Mark Packer, MD, sat down with Sheryl Stevenson, Group Editorial Director, Ophthalmology Times®, to discuss his presentation on machine learning and predicting vision outcomes after cataract surgery at the ASCRS annual meeting in San Diego.
Mark Packer, MD, sat down with Sheryl Stevenson, Group Editorial Director, Ophthalmology Times®, to discuss his presentation on machine learning and predicting vision outcomes after cataract surgery at the ASCRS annual meeting in San Diego
Editor’s note: This transcript has been edited for clarity.
We're joined by Dr. Mark Packer, who will be presenting at this year's ASCRS. Hello to Dr. Packard. Great to see you again.
Good to see you, Sheryl.
Sure, tell us a little bit about your talk about machine learning, and visual, predicting vision outcomes after cataract surgery.
Sure, well, as we know, humans tend to be fallible, and even though surgeons don't like to admit it, they have been prone to make errors from time to time. And you know, one of the errors that we make is that we always extrapolate from our most recent experience. So if I just had a patient who was very unhappy with a multifocal IOL, all of a sudden, I'm going to be a lot more cautious with my next patient, and maybe the one after that, too.
And, the reverse can happen as well. If I just had a patient who was absolutely thrilled with their toric multifocal, and they never have to wear glasses again, and they're leaving for Hawaii in the morning, you know, getting a full makeover, I'm going to think, wow, that was the best thing I ever did. And now all of a sudden, everyone looks like a candidate. and even for someone like me, who has been doing multifocal IOL for longer than I care to admit, you know, this can still pose a problem. That's just human nature.
And, so what we're attempting to do with the oculotics program is to bring a little objectivity into the mix. Now, of course, we already do that, when we talked about IOL power calculations, we, we leave that up to algorithms and let them do the work. One of the things that we've been able to do with oculotics is actually improve upon the way that power calculations are done. So rather than just looking at the Dioptric power of a lens, for example, we're actually looking at the real optical properties of the lens, the modulation transfer function, in order to help correlate that with what a patient desires in terms of spectacle independence.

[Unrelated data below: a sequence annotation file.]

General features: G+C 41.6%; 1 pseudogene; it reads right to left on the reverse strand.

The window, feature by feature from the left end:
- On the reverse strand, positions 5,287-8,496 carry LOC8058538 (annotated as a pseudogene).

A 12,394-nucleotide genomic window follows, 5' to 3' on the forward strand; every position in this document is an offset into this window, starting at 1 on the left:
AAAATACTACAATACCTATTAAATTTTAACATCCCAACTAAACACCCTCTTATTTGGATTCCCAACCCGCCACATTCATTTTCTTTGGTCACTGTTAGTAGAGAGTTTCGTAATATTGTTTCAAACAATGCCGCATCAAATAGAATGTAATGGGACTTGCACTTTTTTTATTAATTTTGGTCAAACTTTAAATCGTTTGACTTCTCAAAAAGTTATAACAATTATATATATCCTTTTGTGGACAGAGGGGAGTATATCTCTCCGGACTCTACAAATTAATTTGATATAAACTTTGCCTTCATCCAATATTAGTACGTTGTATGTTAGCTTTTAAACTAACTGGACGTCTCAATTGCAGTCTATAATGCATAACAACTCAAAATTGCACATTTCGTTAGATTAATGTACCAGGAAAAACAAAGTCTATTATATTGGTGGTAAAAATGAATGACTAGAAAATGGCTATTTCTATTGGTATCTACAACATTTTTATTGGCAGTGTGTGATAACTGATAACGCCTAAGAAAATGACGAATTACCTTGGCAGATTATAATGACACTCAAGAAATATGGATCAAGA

But the real brainchild here is the idea of incorporating patient feedback after surgery into the decision making process. So part of this is actually to give our patients and app that they can use to then provide feedback on their level of satisfaction, essentially, by filling out the VFQ-25, which is a simply, a 25 item questionnaire that was developed in the 1990s by RAND Corporation, to look at visual function and how satisfied people are with their vision, whether they have to worry about it, and how they feel about their vision, that sort of thing, whether they can drive at night comfortably and all that.
So if we can incorporate that feedback into our decision making, now instead of my going into the next room, you know, with fresh in my mind just what happened today, actually, I'll be incorporating the knowledge of every patient that I've operated on since I started using this system, and how they fared with these different IOLs.
So the machine learning algorithm can actually take this patient feedback and put that together with the preoperative characteristics such as, you know, personal items, such as hobbies, what they do for recreation, what their employment is, what kind of visual demands they have. And also anatomic factors, you know, the axial length, anterior chamber depth, corneal curvature, all of that, put that all together, and then we can begin to match inter ocular lens selection, actually to patients based not only on their biometry, but also on their personal characteristics, and how they actually felt about the results of their surgery.
So that's how I think machine learning can help us, and hopefully bring surgeons up to speed with premium IOLs more quickly because, you know, it's taken some of us years and years to gain the experience to really become confident in selecting which patients are right for premium lenses, particularly multifocal extended depth of focus lenses and that sort of thing where, you know, there are visual side effects, and there are limitations, but there also are great advantages. And so hopefully using machine learning can bring young surgeons up more quickly increase their confidence and allow them to increase the rate of adoption among their patients for these premium lenses.